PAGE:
I will observe, however, that any code which fails does not perform as well as code which does what it is supposed to do, however much slower. Optimization should be done at a global level through good design rather than at a micro level, tweaking cycles out. Micro-optimization should be done only once a bottleneck has been identified or a design constraint is not being met.

A lot of debate over a 50-pointer! :-)
0
 
LVL 12

Expert Comment

by:Lee_Nover
ID: 12338299
I can't remember when was I last used Synchronize .. Events, CSs and Messages :)
anyway a realy big No-No that nobody noticed: suspending the thread from itself !!!
actually TThread.Destroy calls Terminate and WaitFor :)
0
 
LVL 7

Expert Comment

by:sftweng
ID: 12338439
Actually, Lee_Nover, I did notice it which is why I provided an entirely new implementation.
0
 
LVL 12

Expert Comment

by:Lee_Nover
ID: 12339570
ok :) but noone mentioned it :)
0
 
LVL 17

Accepted Solution

by:
Wim ten Brink earned 50 total points
ID: 12339652
@Lee_Nover, I noticed it! If you checked the samples I've added you'll notice that I moved it to the main form.
You're right about the Destroy method calling Terminate and WaitFor. However, in this case I preferred to show it in the code and it never hurts to call it yourself.

But okay, a more complete example:

constructor TThreade.Create;
begin
  inherited Create(True);
  FreeOnTerminate := False;
  InitializeCriticalSection(CS);
end;

destructor TThreade.Destroy;
begin
  DeleteCriticalSection(CS);
  inherited;
end;

procedure TThreade.Execute;
begin
  FCount := 0;
  repeat
    EnterCriticalSection(CS);
    if (FCount = High(FCount)) then begin
      FCount := 0;
    end
    else begin
      Inc(FCount);
    end;
    LeaveCriticalSection(CS);
    Sleep(0);
  until Terminated;
end;

function TThreade.GetCount: Integer;
begin
  EnterCriticalSection(CS);
  Result := FCount;
  LeaveCriticalSection(CS);
end;

procedure TForm1.Button1Click(Sender: TObject);
begin
  Threade.Resume;
end;

procedure TForm1.Button2Click(Sender: TObject);
begin
  Threade.Suspend;
end;

procedure TForm1.FormClose(Sender: TObject; var Action: TCloseAction);
begin
  Threade.Free;
end;

procedure TForm1.FormCreate(Sender: TObject);
begin
  Threade := TThreade.Create;
  Threade.Resume;
  Timer1.Enabled := True;
end;

procedure TForm1.Timer1Timer(Sender: TObject);
begin
  Label1.Caption := IntToStr(Threade.Count);
end;

In this code the thread itself contains a critical section and uses it to change the counter variable. (Which I renamed from I to FCount and also made available as a property.) I also included a check to prevent an overflow. The Get method will check it when getting the value and I could have added a set method that would also use a critical section when I change the value. But in this case I just used the critical section within the loop itself. The buttons itself will resume and suspend the thread but be aware that threads keep a reference counter! If you suspend twice, it will only restart after you've resumed it twice. If you resume twice fist, you need to suspend twice too, to stop it. (Or 3 times if the thread was already started before the first resume.)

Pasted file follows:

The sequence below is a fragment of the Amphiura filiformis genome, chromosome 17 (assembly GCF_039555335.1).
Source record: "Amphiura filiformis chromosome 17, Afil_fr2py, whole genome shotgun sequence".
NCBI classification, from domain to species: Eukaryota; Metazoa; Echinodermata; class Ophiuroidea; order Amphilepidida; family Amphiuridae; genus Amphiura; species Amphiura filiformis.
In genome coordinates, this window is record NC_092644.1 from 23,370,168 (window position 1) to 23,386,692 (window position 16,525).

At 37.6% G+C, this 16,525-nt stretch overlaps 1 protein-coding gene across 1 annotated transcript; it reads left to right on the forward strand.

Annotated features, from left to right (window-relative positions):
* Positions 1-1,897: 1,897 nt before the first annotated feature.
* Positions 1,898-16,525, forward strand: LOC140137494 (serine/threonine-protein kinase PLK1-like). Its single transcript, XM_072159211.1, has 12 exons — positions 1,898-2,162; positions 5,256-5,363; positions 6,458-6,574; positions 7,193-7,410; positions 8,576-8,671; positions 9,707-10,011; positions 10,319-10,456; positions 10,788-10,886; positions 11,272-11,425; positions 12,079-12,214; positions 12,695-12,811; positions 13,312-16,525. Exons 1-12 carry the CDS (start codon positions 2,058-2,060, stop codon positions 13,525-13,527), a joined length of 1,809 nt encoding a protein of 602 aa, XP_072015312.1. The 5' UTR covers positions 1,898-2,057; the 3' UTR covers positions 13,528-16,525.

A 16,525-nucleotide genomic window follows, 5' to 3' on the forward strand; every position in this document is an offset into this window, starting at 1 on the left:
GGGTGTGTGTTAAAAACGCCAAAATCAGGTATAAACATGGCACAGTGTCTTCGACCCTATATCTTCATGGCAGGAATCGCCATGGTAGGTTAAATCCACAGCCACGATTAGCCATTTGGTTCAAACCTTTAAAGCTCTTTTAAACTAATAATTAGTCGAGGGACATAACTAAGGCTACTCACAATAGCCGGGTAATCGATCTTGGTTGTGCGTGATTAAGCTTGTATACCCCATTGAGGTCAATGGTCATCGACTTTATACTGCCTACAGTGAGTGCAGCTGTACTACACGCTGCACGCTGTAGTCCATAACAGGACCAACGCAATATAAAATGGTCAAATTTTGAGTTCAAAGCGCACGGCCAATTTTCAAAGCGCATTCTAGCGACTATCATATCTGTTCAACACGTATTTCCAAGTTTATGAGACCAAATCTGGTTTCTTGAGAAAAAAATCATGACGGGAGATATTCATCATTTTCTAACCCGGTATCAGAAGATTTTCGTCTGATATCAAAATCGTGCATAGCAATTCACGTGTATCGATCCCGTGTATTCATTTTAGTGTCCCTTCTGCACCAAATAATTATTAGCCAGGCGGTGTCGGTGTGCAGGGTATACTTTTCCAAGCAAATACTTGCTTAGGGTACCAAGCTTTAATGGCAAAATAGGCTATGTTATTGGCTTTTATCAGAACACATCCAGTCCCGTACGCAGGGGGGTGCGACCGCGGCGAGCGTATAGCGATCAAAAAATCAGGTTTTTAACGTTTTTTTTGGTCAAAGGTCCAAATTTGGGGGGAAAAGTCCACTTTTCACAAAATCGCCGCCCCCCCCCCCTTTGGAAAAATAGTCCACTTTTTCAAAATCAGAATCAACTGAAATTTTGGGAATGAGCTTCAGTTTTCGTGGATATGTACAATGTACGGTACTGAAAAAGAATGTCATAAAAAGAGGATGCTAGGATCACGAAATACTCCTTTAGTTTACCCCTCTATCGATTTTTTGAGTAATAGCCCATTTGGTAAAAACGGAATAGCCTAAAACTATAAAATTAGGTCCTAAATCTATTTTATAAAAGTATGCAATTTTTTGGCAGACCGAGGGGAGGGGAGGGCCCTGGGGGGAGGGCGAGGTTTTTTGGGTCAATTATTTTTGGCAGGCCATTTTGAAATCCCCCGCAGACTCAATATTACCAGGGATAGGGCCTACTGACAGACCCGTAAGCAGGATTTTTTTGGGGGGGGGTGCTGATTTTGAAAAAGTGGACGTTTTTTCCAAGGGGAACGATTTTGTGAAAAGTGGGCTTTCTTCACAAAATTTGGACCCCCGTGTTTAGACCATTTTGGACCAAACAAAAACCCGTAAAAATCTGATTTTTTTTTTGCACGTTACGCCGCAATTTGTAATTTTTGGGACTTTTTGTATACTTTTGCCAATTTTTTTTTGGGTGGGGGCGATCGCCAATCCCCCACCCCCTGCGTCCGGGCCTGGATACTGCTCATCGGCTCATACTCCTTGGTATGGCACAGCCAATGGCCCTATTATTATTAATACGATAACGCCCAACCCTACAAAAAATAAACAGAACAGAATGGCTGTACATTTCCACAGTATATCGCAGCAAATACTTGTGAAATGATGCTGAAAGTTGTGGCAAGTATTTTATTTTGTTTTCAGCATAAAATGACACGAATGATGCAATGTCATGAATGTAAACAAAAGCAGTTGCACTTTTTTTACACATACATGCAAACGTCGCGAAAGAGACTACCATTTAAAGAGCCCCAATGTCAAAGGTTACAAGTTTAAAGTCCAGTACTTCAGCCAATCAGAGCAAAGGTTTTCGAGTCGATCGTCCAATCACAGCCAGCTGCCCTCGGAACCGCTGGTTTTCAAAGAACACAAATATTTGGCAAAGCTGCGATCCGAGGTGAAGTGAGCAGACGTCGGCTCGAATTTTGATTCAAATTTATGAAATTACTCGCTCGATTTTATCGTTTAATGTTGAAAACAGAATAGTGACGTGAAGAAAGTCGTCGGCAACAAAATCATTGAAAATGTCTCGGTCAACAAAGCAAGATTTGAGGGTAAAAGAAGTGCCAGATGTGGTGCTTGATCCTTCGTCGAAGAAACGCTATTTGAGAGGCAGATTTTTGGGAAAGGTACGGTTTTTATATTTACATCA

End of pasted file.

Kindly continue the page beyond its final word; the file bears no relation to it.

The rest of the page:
The code shows a good technique to update a label without synchronising. The big advantage is that the label is updated a fixed amounts per second instead of after every change. Since the user can't read a label that fast, this is just a nicer solution. Set the timer on your form to an interval of 50 and the label is still updated fast enough without it having a big inpact on the other thread.
0

Featured Post

Threat Intelligence Starter Resources

Integrating threat intelligence can be challenging, and not all companies are ready. These resources can help you build awareness and prepare for defense.

Join & Write a Comment

This article explains how to create forms/units independent of other forms/units object names in a delphi project. Have you ever created a form for user input in a Delphi project and then had the need to have that same form in a other Delphi proj…
In this tutorial I will show you how to use the Windows Speech API in Delphi. I will only cover basic functions such as text to speech and controlling the speed of the speech. SAPI Installation First you need to install the SAPI type library, th…
In this seventh video of the Xpdf series, we discuss and demonstrate the PDFfonts utility, which lists all the fonts used in a PDF file. It does this via a command line interface, making it suitable for use in programs, scripts, batch files — any pl…
This video shows how to remove a single email address from the Outlook 2010 Auto Suggestion memory. NOTE: For Outlook 2016 and 2013 perform the exact same steps. Open a new email: Click the New email button in Outlook. Start typing the address: …

705 members asked questions and received personalized solutions in the past 7 days.

Join the community of 500,000 technology professionals and ask your questions.

Join & Ask a Question

Need Help in Real-Time?

Connect with top rated Experts

20 Experts available now in Live!

Get 1:1 Help Now